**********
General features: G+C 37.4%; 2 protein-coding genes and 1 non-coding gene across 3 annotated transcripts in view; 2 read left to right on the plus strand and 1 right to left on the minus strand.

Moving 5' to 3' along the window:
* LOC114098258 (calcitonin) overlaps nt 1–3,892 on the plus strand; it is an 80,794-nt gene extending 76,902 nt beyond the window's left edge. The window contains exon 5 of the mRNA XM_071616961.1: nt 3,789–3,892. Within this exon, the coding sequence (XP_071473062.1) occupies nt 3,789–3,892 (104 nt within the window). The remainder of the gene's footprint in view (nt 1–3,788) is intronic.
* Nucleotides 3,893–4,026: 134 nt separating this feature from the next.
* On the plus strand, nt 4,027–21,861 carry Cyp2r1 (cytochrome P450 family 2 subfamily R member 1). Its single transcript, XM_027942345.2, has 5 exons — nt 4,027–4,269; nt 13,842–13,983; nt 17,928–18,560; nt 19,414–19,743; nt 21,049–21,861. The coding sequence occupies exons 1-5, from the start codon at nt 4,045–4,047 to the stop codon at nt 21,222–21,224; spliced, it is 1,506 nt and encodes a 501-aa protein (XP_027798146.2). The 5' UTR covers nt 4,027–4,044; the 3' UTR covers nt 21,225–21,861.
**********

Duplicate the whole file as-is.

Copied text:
General features: G+C 37.4%; 2 protein-coding genes and 1 non-coding gene across 3 annotated transcripts in view; 2 read left to right on the plus strand and 1 right to left on the minus strand.

Moving 5' to 3' along the window:
* LOC114098258 (calcitonin) overlaps nt 1–3,892 on the plus strand; it is an 80,794-nt gene extending 76,902 nt beyond the window's left edge. The window contains exon 5 of the mRNA XM_071616961.1: nt 3,789–3,892. Within this exon, the coding sequence (XP_071473062.1) occupies nt 3,789–3,892 (104 nt within the window). The remainder of the gene's footprint in view (nt 1–3,788) is intronic.
* Nucleotides 3,893–4,026: 134 nt separating this feature from the next.
* On the plus strand, nt 4,027–21,861 carry Cyp2r1 (cytochrome P450 family 2 subfamily R member 1). Its single transcript, XM_027942345.2, has 5 exons — nt 4,027–4,269; nt 13,842–13,983; nt 17,928–18,560; nt 19,414–19,743; nt 21,049–21,861. The coding sequence occupies exons 1-5, from the start codon at nt 4,045–4,047 to the stop codon at nt 21,222–21,224; spliced, it is 1,506 nt and encodes a 501-aa protein (XP_027798146.2). The 5' UTR covers nt 4,027–4,044; the 3' UTR covers nt 21,225–21,861.